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Archive for February 26th, 2019

J5 Tactical Flashlight: Tailcap Switch

Mashing the LED PCB into place didn’t entirely solve the weak beam problem, so I unscrewed the tailcap holding the switch on the other end of the body:

J5 Tactical Flashlight - tailcap
J5 Tactical Flashlight – tailcap

Unscrewing the lock ring releases the switch assembly:

J5 Tactical Flashlight - tailcap parts
J5 Tactical Flashlight – tailcap parts

I suspect the tab sticking out from the side of the switch doesn’t make / never made good contact with the aluminum tailcap body, but having gone this far there’s no reason to stop. The plastic housing around the spring-loaded brass battery contact pops off to reveal the actual switch:

J5 Tactical Flashlight - switch contacts
J5 Tactical Flashlight – switch contacts

The long tab on the front of the switch sits under the spring, so that’s the negative battery contact. The LED current goes through:

  • battery negative to contact + spring
  • switch tab + moving contact + tab
  • tab to tailcap pressure fit
  • tailcap threads
  • front tube threads
  • LED pill to PCB
  • spring to battery positive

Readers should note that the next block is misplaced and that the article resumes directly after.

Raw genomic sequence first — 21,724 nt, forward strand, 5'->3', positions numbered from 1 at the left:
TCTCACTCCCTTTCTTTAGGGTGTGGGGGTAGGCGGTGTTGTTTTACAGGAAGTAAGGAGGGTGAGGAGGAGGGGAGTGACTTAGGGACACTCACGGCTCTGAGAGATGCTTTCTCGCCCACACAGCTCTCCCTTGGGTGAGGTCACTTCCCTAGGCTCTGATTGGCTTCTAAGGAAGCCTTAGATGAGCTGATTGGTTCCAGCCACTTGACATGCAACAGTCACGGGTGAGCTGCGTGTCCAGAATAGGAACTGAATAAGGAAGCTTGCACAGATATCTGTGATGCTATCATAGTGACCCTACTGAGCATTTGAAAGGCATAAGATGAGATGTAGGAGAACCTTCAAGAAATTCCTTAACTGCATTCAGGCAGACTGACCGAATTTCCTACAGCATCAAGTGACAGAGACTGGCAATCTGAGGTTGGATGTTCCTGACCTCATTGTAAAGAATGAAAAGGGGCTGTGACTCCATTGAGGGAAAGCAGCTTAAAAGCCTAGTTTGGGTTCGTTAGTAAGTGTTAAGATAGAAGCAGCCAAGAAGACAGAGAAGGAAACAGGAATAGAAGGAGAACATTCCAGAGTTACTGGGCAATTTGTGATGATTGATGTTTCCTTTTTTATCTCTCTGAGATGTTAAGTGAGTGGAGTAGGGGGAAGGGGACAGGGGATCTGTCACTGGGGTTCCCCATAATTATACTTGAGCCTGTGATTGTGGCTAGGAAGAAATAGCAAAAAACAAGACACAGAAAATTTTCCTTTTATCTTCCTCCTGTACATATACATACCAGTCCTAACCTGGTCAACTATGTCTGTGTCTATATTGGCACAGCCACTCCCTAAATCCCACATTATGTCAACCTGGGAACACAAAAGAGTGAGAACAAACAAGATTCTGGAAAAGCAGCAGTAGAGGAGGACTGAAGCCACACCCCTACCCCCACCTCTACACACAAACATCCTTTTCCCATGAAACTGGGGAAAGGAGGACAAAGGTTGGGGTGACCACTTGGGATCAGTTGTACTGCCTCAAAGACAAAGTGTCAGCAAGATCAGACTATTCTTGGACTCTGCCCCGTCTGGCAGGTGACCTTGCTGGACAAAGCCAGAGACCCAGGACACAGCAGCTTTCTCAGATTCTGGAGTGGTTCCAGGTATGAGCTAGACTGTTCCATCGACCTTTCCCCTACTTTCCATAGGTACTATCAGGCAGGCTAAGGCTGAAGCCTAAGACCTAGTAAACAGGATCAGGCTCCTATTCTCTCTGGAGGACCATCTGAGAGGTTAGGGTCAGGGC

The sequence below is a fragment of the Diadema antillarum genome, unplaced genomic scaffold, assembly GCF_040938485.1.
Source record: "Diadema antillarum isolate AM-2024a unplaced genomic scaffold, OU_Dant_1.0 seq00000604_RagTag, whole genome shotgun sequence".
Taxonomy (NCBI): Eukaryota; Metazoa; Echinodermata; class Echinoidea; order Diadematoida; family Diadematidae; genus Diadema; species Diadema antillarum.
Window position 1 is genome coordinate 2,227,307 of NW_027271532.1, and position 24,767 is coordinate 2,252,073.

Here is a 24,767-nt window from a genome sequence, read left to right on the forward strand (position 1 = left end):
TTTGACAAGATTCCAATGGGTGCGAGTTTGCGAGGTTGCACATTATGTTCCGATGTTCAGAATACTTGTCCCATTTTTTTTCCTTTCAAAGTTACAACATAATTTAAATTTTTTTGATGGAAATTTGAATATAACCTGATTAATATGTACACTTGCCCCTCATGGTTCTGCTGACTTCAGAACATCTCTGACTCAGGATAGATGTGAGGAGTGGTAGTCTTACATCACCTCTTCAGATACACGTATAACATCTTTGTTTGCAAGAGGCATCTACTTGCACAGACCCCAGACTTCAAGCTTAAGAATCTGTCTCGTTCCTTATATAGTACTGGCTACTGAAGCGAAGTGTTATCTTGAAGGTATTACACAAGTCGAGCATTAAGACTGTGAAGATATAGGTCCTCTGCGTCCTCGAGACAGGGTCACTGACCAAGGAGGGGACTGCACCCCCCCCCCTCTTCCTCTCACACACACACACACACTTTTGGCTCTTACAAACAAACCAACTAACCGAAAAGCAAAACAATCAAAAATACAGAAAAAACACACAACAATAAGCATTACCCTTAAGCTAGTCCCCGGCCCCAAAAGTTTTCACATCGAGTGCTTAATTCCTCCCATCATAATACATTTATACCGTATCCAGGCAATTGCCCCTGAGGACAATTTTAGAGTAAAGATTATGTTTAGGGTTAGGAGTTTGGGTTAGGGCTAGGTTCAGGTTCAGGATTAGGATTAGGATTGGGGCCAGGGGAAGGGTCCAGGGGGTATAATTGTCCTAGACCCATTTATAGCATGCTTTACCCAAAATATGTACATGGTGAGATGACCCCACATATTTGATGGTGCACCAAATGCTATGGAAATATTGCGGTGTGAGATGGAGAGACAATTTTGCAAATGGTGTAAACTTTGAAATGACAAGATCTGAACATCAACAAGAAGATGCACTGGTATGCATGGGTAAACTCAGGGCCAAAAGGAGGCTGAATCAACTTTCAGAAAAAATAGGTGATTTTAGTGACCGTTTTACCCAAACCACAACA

So. Many. Aluminum. Joints.

The switch body snaps apart to disgorge a remarkable number of parts:

J5 Tactical Flashlight - tailcap switch parts
J5 Tactical Flashlight – tailcap switch parts

Nothing looked out of order, so I applied a thin layer of DeoxIT Red to all the contacting parts and reassembled everything.

For the record, the switch’s internal parts have many plausible assembly sequences; the workable one goes a little something like this:

J5 Tactical Flashlight - tailcap switch contacts
J5 Tactical Flashlight – tailcap switch contacts

Contrary to what you (well, I) might think, the switch is off when the central contact is pushed forward, away from the side contacts.

I bent a slight angle into the tailcap contact (on the right in the picture) to make better / firmer contact with the tailcap body, cleaned all the threads with a cotton swab carrying a dab of DeoxIT, and screwed it all together.

With everything back together, the beam seems bright and steady again. We’ll see how long it lasts.

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